Sims takes bearish stance on immediate prospects

Though longer term market fundamentals remain good, global metal recycler Sims Limited says significant volatility makes the short-term outlook uncertain.

“Aggressive interest rate rises to combat rapidly increasing inflation have reduced the demand for steel, copper and aluminium, and therefore the demand for recycled metal,” the Australia-based company said in commentary accompanying release of its results for the fiscal year ending in June.

“Ferrous prices peaked at around US$700 per tonne in March FY22 but have subsequently fallen to trade between US$320 to US$400 per tonne at the start of FY23.

“China’s manufacturing activity deteriorated in the second half of FY22 after Covid lockdowns were implemented across several cities. Although we saw an improvement in May when the economy partially opened, activity continued to be below FY21 levels, and uncertainty remains as new lockdowns continue to be imposed,” the company added.

“As a result, FY23 has commenced with soft market conditions. Full-year results will depend on how quickly, and to what magnitude, global markets recover from the interest rate hike-induced slowdown.”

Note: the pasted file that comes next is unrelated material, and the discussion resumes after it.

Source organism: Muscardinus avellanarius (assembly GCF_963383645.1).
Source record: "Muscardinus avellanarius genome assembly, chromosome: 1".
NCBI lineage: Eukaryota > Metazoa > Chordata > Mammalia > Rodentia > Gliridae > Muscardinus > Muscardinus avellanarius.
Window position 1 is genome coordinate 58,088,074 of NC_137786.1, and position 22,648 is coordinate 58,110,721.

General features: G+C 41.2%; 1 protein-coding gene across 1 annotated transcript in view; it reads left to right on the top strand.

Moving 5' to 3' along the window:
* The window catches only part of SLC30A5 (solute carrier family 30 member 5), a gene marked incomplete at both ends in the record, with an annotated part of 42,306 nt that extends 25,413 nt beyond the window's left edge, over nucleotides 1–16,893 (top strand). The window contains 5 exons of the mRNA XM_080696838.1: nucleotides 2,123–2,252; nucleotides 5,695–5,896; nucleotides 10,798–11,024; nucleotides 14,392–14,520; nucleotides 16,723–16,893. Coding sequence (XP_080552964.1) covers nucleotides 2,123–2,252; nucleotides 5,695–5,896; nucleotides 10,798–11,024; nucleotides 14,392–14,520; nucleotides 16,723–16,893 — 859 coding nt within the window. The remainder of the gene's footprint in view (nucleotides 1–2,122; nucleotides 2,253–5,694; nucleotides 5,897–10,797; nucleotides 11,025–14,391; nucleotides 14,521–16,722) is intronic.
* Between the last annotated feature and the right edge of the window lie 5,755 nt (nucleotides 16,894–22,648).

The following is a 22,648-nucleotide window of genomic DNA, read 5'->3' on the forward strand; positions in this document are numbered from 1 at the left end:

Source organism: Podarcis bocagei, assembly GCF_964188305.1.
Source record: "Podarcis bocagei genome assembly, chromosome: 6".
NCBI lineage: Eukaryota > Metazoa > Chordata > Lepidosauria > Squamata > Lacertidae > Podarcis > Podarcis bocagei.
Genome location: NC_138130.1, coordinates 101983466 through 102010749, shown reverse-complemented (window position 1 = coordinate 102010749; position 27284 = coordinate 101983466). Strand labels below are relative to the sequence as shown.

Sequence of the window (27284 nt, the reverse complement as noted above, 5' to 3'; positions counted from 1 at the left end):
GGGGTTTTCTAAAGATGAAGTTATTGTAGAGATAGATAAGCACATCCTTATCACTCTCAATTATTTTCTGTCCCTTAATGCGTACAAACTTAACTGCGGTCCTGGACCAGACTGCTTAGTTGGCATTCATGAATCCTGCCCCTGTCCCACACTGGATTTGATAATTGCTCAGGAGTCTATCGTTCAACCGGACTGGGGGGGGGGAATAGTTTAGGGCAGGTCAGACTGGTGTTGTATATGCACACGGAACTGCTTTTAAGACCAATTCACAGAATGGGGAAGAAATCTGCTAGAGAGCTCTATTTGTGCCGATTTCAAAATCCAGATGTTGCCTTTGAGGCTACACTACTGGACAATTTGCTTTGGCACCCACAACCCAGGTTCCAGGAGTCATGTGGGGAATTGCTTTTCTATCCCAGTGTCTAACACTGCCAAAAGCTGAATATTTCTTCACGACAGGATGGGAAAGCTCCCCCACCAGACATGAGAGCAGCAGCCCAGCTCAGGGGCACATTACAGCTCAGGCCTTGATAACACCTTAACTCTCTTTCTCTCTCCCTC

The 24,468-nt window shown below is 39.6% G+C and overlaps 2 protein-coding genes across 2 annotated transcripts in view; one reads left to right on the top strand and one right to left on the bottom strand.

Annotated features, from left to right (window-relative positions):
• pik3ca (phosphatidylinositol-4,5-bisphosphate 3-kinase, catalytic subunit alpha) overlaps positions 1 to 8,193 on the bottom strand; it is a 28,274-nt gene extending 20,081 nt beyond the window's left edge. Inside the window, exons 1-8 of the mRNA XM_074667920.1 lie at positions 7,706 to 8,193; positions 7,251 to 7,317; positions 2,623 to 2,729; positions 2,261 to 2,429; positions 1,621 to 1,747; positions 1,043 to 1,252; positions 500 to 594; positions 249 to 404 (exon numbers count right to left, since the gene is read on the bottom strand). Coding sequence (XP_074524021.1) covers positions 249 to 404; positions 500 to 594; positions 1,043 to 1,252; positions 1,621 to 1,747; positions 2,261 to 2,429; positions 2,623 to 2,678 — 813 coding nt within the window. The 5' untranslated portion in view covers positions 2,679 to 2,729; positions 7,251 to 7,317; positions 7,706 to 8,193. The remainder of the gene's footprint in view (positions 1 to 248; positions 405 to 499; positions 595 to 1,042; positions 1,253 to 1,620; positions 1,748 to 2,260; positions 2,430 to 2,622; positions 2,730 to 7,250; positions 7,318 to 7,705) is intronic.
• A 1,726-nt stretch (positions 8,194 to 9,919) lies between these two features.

As for its reaction to market developments, Sims said: “We are actively seeking medium-term efficiency gains to partially offset inflationary cost pressures, which are likely to remain throughout FY23.”

In fiscal 2022 the Sydney-headquartered company achieved net income of A$599 M (US$422 M, €414 M), more than double the previous 12 months’ A$229 M. Turnover increased 56.6% to A$9.26 M.

Looking beyond the immediate months, Sims said: “We remain very confident in the medium and long-term fundamentals of the business, with the energy transition, growth of electric arc furnaces and the decarbonisation of the steel industry expected to continue to drive demand for recycled metal. We see the softer economic conditions impacting our markets in the short term as temporary headwinds …

“Increased demand for metal-intensive infrastructure spending and the production of post-consumption scrap is positive for metal recycling, both ferrous and non-ferrous.”

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